Cindy Graves has only one regret about earning her Master in School Leadership degree at Wichita State University: “I didn't take the class Leading a School During a Global Pandemic. I must have missed that day,” she joked.
Graves and thousands of other school principals around the nation are pioneers in pandemic school leadership. Get to know two Shockers who are leading their schools through the uncertainty of the COVID-19 pandemic.
Bachelor of Elementary Education, 1992; Master of Educational Leadership, 2005
It’s safe to say that no other principal in the history of McLean Elementary Science & Technology Magnet has ever seen a school year that started quite like the 2020-21 year, but Cindy Graves is handling it one day at a time.
“It’s been hard, but we can do hard if we really work together,” she said.
At McLean, a K-5 elementary school in Wichita Public Schools, students had the option of attending school from home via the district’s mySchool remote learning option or in-person with health precautions in place — including face coverings, social distancing, handwashing and sanitizing.
Graves said that about two-thirds of McLean families chose to attend school in-person. Though coordinating one set of curricula and two formats maintaining social distancing for in-person students sounds like a logistical nightmare, McLean has found creative solutions and workarounds.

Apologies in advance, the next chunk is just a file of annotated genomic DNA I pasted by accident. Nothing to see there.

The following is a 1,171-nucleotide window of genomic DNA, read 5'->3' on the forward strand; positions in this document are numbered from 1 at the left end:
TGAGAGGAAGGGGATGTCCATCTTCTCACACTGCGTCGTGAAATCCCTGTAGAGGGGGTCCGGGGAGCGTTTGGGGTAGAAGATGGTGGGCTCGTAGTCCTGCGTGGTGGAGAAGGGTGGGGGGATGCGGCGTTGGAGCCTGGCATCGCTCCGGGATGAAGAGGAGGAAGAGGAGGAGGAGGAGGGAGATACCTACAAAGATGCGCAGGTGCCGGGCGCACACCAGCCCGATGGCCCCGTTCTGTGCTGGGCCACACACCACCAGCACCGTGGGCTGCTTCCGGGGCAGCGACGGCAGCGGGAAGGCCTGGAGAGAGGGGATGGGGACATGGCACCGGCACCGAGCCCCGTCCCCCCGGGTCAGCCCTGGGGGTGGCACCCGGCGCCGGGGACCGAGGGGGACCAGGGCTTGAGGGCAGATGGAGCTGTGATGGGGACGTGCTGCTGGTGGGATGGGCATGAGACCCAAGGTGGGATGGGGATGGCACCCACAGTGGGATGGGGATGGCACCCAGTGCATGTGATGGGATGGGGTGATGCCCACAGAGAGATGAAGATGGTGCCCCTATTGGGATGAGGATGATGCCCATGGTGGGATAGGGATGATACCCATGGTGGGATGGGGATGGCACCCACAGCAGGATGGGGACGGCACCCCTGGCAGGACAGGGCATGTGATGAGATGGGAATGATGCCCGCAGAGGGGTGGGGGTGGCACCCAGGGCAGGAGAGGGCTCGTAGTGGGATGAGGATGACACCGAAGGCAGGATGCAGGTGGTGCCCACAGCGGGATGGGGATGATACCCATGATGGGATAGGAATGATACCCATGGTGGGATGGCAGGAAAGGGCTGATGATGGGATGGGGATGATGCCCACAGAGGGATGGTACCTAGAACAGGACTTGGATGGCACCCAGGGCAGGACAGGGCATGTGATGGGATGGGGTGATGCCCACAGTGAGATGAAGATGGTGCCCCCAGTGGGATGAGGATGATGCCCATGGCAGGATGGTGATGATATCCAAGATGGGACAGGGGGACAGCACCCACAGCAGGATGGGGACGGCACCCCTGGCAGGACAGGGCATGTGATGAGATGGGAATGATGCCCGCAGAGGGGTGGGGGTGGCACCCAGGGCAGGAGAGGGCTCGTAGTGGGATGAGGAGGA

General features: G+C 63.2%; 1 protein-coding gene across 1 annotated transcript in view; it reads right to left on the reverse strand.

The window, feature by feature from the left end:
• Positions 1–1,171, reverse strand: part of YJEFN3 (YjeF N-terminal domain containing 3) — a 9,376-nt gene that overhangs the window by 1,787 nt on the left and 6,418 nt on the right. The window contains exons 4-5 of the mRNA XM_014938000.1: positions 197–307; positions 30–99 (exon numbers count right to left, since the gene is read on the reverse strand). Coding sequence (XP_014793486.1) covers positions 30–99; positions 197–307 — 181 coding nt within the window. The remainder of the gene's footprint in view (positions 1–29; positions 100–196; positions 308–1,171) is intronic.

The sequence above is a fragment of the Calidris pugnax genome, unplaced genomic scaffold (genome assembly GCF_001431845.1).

“Our rooms look different this year,” Graves said. “We have to make sure there’s enough space for social distancing between our students and teachers. We’ve had to combine some classes, and we have some multi-age rooms.”
And she’s received good feedback from McLean families.
“The parents that I've spoken to are just so happy to have their kids back,” Graves said. “They've just missed education and what schools are all about. So that's been a really nice piece.
McLean staff has been putting particular focus on the kids’ mental health during this stressful time. Where teachers used to offer a quick hug or high-five for support, those physical connections have been taken off the table during the pandemic.
“I think the physical connections have been hard. That's a piece that we're just so used to,” Graves said. “The other day we were walking down the hallway, and I just gave every kid an air-five, and they played along.”
She also talked about an art project the McLean students worked on, where “the teachers had the kids do self-portraits. They folded a piece of paper, and there was a mask on it. They got to decorate the mask. Then you fold it down, and they had written words about themselves — just little way to say, ‘Even though we have our mask coverings, this is who I am on the inside.’”
Even though Graves didn’t receive specific training on being a principal during a pandemic, she said much of what she learned during her classes at Wichita State has helped her during this unusual schoolyear.